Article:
KARACHI: A renowned Pakistani truck artist has painted the portrait of George Floyd, an African-American who was killed by the police in Minneapolis on May 25. The incident enraged people, resulting in violent demonstrations across the United States where protesters turned Floyd into a symbol of resistance against racial discrimination and injustices throughout the world.
Haider Ali, a Karachi-based artist, painted the portrait in the typical truck art style at the rooftop of his residence and decorated it with colorful flowers and popular slogans in favor of racial equality. The inscriptions include popular lyrics from Bollywood songs and social media trends like #BlackLivesMatter.
Asked if he had painted other famous personalities, Ali said he had drawn numerous portraits of actors on trucks and sketched lost children on buses and auto rickshaws.
Ali is a 40-year-old professional truck artist who owns a company, Phool Patti, which specializes in the business. He also runs a design school and maintains a studio at his residence in Hawks Bay, Karachi, which also has hundreds of truck stations. He has also traveled around the world and promoted his art in countries like the United States and United Kingdom.
“I have been in this profession since a very early age,” he told Arab News on Friday. “My father migrated from Jalandhar at the time of Partition and settled in Lahore. He started painting trucks in typical solid colors with images of flowers, animals and humans. Later, the family moved to Karachi and we continued with the same profession.”
Ali further informed that he had returned from London after painting a hotel almost a week before the COVID-19 lockdown and confined himself to his residence where he conceived the idea of making the painting.
“I was not doing much during the lockdown. The trucks were not moving and demand for my work was low. So I started painting my roof during that phase. I was moved by the tragic incident in the US and wanted to show solidarity with those who were seeking justice. That is when I decided to paint the man whose unpardonable killing triggered the resistance movement,” he said.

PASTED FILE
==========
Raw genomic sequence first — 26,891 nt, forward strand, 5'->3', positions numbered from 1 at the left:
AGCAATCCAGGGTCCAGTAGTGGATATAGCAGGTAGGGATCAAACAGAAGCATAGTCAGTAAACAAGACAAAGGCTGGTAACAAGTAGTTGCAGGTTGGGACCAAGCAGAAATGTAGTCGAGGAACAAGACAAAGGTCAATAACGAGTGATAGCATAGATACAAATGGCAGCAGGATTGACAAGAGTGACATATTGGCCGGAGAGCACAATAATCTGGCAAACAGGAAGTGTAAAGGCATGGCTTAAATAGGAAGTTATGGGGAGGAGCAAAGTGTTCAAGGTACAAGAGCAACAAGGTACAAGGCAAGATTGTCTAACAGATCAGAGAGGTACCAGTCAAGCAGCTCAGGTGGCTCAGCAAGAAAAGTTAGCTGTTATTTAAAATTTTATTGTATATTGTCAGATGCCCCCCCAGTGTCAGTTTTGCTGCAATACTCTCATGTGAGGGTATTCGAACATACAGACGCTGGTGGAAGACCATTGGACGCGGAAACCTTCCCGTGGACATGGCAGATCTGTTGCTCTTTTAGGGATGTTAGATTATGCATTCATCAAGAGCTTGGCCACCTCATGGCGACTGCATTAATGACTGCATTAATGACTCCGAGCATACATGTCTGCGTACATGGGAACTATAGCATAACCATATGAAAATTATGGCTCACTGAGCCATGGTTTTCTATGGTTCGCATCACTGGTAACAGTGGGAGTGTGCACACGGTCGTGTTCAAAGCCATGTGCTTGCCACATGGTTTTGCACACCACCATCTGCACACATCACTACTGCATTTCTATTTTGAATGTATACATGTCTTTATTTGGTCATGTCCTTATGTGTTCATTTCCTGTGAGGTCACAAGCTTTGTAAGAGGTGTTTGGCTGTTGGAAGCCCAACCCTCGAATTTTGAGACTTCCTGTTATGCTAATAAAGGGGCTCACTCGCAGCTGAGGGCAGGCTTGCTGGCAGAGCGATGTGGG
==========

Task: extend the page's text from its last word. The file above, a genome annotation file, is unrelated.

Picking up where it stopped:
Ali has also painted murals across Karachi besides painting trucks that ply the roads of this seaside metropolis, adorning walls, bridges and pillars with familiar motifs and bright shades. However, some of his art was removed by local authorities since he had not secured their permission beforehand. This was also the reason why he chose the parapet wall at his rooftop to display the portrait.
Ali insisted his craft should be recognized as a fine art among the local community of painters, sculptors and designers, adding that it should also be taught at art schools. “This genre has still not been appreciated at the level at which it gets respect outside the country,” he maintained.
Asked if he had thought his painting would become so popular among people or instill a sense of awareness in them about social justice, he said: “My entire art carries a message of love and peace. It is up to the people how they react to it or interpret it.”